Japanese wooden house construction company targets Russian market
Iida,Japanese wooden house,Russian market,Kazan,suburb
Iida, a Japanese wooden house construction company, is targeting the Russian market. Setting it sight on Kazan, one of Russia's fastest growing cities due to its booming IT sector, the company is betting on its special structures to meet housing demands there, reports the NHK World-Japan.
In June this year, the company launched an open house for a new model home -- a Japanese-style wooden house -- for the Kazan residents, attracting young families to visit and experience Japanese-style housing for the first time.
Iida is a major Japanese homebuilder back home, building houses using a traditional Japanese technique of putting together meticulously processed wood. The country’s dwindling population and falling housing demand in the future has prompted Iida to start looking outside of Japan and into Russia.
Iida Vice President Masashi Kanei sees unlimited demand for detached houses in Russia.
"The opportunity here is boundless,” he said.
Young people demanding bigger homes
Soviet-era concrete apartment blocks are common in Russian cities. After having their first child last year, 31-year-old Mikhail Raletin and his wife is planning to move his family to the suburbs.
They currently live in a 50 m2 one-bedroom apartment with a kitchen and dining room – considered a norm for Russian families. Mikhail is hoping to move into a bigger house soon though.
The region's economic growth sees surging demand for more spacious houses among young people in Kazan. The model Japanese home has therefore attracted 120 families within 3 days of opening.
For the Russian visitors seeing the house for the first time, the idea of a wooden house invited many questions and concerns.
" Wouldn't it get really cold here in the winter?" says a visitor. Temperatures in the region drop to minus 30 degrees Celsius in winter.
Houses in Russian suburbs are usually built out of bricks. The thickness of walls is therefore a key consideration, as many believe only bricks or blocks over 50 centimetres thick can provide the much-needed insulation.
Tatsuya Okawa, director of Iidasangyo Rus, a subsidiary of Iida, explains that wood can actually provide better insulation than concrete, giving the house double insulation. "With heating, this house will be 1.5 times warmer than the average Russian brick house," he says.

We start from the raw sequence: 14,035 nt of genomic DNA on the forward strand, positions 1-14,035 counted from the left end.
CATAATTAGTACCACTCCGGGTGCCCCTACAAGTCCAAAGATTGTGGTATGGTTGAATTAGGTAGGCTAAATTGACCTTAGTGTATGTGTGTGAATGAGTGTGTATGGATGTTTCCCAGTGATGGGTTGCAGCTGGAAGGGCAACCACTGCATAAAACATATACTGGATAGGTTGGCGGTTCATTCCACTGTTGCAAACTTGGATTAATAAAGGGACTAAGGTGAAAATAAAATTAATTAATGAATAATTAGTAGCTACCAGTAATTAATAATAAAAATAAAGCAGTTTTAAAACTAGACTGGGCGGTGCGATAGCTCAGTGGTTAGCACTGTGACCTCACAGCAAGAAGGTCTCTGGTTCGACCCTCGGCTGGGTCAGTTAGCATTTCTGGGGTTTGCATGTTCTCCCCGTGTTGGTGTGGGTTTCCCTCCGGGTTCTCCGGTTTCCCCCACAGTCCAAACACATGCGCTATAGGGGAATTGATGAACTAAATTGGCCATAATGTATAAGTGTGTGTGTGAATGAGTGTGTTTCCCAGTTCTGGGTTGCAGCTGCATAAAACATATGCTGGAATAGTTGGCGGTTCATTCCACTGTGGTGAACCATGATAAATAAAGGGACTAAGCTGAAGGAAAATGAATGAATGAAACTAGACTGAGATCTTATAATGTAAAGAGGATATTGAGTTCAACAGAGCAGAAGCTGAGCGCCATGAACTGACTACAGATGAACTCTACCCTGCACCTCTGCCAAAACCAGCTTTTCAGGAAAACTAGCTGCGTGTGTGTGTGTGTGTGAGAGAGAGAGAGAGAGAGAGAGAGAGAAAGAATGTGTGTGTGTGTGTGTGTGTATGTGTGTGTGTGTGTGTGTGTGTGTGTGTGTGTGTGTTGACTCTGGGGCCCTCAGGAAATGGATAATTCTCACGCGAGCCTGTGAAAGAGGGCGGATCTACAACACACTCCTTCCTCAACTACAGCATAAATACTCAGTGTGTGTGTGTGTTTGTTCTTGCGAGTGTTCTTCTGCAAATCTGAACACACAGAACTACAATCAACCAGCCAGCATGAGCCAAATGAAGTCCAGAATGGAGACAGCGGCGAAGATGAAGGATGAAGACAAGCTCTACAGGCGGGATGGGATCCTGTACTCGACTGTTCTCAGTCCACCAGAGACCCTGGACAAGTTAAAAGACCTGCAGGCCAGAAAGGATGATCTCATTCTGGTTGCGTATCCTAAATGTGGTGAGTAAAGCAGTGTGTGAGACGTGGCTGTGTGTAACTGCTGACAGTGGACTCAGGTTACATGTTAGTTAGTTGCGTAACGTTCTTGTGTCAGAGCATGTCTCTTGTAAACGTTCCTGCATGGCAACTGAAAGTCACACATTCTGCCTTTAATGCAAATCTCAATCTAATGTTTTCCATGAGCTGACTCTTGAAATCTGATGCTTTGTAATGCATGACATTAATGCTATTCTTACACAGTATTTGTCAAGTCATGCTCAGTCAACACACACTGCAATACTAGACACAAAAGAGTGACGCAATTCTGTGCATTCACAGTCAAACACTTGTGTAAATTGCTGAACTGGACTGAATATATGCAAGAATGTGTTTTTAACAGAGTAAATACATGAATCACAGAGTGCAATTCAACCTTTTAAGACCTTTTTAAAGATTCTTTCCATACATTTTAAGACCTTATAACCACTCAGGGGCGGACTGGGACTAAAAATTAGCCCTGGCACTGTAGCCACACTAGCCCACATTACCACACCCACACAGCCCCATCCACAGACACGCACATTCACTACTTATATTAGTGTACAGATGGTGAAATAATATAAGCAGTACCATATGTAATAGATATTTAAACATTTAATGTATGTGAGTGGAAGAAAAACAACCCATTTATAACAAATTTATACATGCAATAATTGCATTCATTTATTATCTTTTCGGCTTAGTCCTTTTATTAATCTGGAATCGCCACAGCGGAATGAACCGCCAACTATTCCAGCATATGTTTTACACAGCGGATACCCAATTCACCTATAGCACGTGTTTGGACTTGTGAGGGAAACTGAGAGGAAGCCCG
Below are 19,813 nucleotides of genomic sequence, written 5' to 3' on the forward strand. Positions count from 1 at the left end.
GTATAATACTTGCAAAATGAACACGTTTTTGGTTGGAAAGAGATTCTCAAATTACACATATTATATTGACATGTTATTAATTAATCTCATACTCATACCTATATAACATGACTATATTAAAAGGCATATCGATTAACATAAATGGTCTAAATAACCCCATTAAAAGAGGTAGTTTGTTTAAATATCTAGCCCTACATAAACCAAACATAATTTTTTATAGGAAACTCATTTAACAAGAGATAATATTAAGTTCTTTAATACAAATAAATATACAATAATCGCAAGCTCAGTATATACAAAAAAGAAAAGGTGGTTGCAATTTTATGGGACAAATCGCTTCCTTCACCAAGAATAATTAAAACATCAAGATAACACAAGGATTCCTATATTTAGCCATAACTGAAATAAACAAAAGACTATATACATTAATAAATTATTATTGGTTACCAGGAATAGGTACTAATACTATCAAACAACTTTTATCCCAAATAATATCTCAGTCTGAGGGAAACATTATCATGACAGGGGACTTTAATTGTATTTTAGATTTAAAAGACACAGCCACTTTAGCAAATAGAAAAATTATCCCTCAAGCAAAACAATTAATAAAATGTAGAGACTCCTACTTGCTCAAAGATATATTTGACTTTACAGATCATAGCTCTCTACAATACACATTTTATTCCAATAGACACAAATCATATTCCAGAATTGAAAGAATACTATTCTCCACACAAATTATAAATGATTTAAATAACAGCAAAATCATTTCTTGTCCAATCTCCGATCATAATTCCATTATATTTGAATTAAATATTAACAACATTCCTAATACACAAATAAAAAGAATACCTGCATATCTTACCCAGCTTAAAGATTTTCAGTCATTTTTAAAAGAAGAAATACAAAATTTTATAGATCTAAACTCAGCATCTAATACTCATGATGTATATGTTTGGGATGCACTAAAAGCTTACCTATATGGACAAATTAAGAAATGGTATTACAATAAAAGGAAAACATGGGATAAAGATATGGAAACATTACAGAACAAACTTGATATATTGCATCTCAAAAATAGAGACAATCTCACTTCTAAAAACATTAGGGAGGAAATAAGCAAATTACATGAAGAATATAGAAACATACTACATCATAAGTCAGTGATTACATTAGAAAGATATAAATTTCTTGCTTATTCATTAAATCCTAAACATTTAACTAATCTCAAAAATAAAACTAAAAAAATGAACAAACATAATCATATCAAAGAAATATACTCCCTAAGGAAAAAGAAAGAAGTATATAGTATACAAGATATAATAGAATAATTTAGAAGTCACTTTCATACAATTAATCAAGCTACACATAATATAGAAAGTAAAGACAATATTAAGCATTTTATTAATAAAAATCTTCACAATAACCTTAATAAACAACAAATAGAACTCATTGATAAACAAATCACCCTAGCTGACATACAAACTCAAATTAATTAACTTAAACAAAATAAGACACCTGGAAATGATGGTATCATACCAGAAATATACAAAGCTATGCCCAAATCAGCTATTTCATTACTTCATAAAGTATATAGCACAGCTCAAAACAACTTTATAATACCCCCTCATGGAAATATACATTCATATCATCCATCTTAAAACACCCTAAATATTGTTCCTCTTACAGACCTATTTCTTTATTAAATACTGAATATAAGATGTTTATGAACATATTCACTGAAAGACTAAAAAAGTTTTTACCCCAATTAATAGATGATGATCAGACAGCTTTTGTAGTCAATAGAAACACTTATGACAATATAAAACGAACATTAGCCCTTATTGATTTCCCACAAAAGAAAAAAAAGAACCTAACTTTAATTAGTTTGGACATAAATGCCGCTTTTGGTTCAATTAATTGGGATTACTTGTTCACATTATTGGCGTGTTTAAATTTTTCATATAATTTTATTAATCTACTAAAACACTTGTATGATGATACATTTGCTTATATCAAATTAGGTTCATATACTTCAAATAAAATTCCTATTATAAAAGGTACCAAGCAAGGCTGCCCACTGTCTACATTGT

A visitor remarked, " The insulation does seem adequate, Japan's building skills are wonderful."
Adjusting to the Russian market
The biggest hurdle for Iida is the costs and pricing of the house. If built by Japanese builders using materials shipped from Japan, the house will cost about US$126,000. This is almost twice the average Russian brick house, which sells for about US$54,000.
To reduce the cost, Iida sourced materials in Russia, procuring timber from local forests and commissioned a local firm to process the wood into building materials.
Iida also demands very precise specifications, requiring a margin of error of 0.5 millimetres or less. Russian firms working with Iida are expected to pay strict attention to measurements as wood of precise measurements are needed to build the airtight Japanese-style houses.
"Requests for such excellence inspired us to do better," Sergei Mamaev, the owner of a local timber-processing firm. "We are now working to achieve the same quality levels for our other products."
After the adjustments in sourcing and manufacturing, Iida is now able to put houses on the market for about US$90,000.
The entire package – reasonable pricing and good design - is probably why the Raletin family ends up placing an order for a Japanese wooden house. Mikhail said that the space -- about 140 square metres -- and warmth sold him. "The house is well-designed and fits our lifestyle.”
Financing a house in Russia is no easy task. With interest rates reaching almost 10 per cent, people rarely take out mortgages. Iida has been working with a Russian bank to cut the high interest rates for home buyers.
After talks with a local bank, it was agreed that new mortgage products will be created. SBERBANK Deputy Manager Ruslan Akhatov said, "We learned that its products are high quality. We are looking forward to doing business together."
In response, the state will provide subsidies for home purchases and other assistance.
Okawa says, "There are plenty of forests in Russia, but wooden houses are not so common. We hope to change this. We'd like the people of Russia to know how great wooden houses are."
Iida launched its subsidiary in Russia 2 years ago.
The Japanese builder now faces fierce competition from European rivals. Taking advantage of its unique skill set, it is in good form to carve out a niche in the tough Russian market.